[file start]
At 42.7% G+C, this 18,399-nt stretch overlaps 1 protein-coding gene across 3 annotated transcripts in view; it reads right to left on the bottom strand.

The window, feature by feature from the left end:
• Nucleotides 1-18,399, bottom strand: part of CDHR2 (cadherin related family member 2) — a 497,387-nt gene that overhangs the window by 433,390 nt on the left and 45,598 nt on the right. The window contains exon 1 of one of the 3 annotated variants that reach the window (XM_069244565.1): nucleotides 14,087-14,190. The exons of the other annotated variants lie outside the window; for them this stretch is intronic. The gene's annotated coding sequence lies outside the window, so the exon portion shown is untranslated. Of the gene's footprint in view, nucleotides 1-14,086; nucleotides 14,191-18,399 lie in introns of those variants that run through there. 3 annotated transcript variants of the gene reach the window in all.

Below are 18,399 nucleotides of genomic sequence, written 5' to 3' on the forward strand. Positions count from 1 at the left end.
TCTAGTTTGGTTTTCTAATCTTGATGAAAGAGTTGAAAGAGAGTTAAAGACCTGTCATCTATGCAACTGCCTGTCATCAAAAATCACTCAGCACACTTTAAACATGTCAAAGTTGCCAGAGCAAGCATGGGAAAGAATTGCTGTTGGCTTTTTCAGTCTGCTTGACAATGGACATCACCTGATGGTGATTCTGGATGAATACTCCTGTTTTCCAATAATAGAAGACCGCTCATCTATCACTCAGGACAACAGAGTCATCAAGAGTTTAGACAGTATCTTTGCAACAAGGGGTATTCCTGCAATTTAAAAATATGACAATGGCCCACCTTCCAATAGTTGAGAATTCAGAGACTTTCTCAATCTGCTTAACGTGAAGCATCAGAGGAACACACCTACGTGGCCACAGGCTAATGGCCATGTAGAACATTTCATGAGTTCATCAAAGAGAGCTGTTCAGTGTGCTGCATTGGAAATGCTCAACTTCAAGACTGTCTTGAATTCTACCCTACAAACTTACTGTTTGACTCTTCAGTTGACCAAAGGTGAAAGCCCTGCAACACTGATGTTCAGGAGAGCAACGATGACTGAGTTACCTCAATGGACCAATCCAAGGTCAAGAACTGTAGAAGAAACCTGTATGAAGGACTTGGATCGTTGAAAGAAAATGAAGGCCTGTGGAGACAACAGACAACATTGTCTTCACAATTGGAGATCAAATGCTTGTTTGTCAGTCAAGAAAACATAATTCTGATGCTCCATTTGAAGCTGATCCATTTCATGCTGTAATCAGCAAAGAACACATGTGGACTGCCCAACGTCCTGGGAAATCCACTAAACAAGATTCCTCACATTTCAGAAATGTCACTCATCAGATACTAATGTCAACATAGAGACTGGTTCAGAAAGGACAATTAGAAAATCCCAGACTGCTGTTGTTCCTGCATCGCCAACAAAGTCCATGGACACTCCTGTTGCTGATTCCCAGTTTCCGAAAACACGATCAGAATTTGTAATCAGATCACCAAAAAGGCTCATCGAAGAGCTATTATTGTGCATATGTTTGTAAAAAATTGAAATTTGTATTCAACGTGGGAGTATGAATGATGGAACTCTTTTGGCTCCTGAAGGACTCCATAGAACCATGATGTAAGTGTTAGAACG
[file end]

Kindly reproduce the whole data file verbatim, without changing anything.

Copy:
At 42.7% G+C, this 18,399-nt stretch overlaps 1 protein-coding gene across 3 annotated transcripts in view; it reads right to left on the bottom strand.

The window, feature by feature from the left end:
• Nucleotides 1-18,399, bottom strand: part of CDHR2 (cadherin related family member 2) — a 497,387-nt gene that overhangs the window by 433,390 nt on the left and 45,598 nt on the right. The window contains exon 1 of one of the 3 annotated variants that reach the window (XM_069244565.1): nucleotides 14,087-14,190. The exons of the other annotated variants lie outside the window; for them this stretch is intronic. The gene's annotated coding sequence lies outside the window, so the exon portion shown is untranslated. Of the gene's footprint in view, nucleotides 1-14,086; nucleotides 14,191-18,399 lie in introns of those variants that run through there. 3 annotated transcript variants of the gene reach the window in all.

Below are 18,399 nucleotides of genomic sequence, written 5' to 3' on the forward strand. Positions count from 1 at the left end.
TCTAGTTTGGTTTTCTAATCTTGATGAAAGAGTTGAAAGAGAGTTAAAGACCTGTCATCTATGCAACTGCCTGTCATCAAAAATCACTCAGCACACTTTAAACATGTCAAAGTTGCCAGAGCAAGCATGGGAAAGAATTGCTGTTGGCTTTTTCAGTCTGCTTGACAATGGACATCACCTGATGGTGATTCTGGATGAATACTCCTGTTTTCCAATAATAGAAGACCGCTCATCTATCACTCAGGACAACAGAGTCATCAAGAGTTTAGACAGTATCTTTGCAACAAGGGGTATTCCTGCAATTTAAAAATATGACAATGGCCCACCTTCCAATAGTTGAGAATTCAGAGACTTTCTCAATCTGCTTAACGTGAAGCATCAGAGGAACACACCTACGTGGCCACAGGCTAATGGCCATGTAGAACATTTCATGAGTTCATCAAAGAGAGCTGTTCAGTGTGCTGCATTGGAAATGCTCAACTTCAAGACTGTCTTGAATTCTACCCTACAAACTTACTGTTTGACTCTTCAGTTGACCAAAGGTGAAAGCCCTGCAACACTGATGTTCAGGAGAGCAACGATGACTGAGTTACCTCAATGGACCAATCCAAGGTCAAGAACTGTAGAAGAAACCTGTATGAAGGACTTGGATCGTTGAAAGAAAATGAAGGCCTGTGGAGACAACAGACAACATTGTCTTCACAATTGGAGATCAAATGCTTGTTTGTCAGTCAAGAAAACATAATTCTGATGCTCCATTTGAAGCTGATCCATTTCATGCTGTAATCAGCAAAGAACACATGTGGACTGCCCAACGTCCTGGGAAATCCACTAAACAAGATTCCTCACATTTCAGAAATGTCACTCATCAGATACTAATGTCAACATAGAGACTGGTTCAGAAAGGACAATTAGAAAATCCCAGACTGCTGTTGTTCCTGCATCGCCAACAAAGTCCATGGACACTCCTGTTGCTGATTCCCAGTTTCCGAAAACACGATCAGAATTTGTAATCAGATCACCAAAAAGGCTCATCGAAGAGCTATTATTGTGCATATGTTTGTAAAAAATTGAAATTTGTATTCAACGTGGGAGTATGAATGATGGAACTCTTTTGGCTCCTGAAGGACTCCATAGAACCATGATGTAAGTGTTAGAACG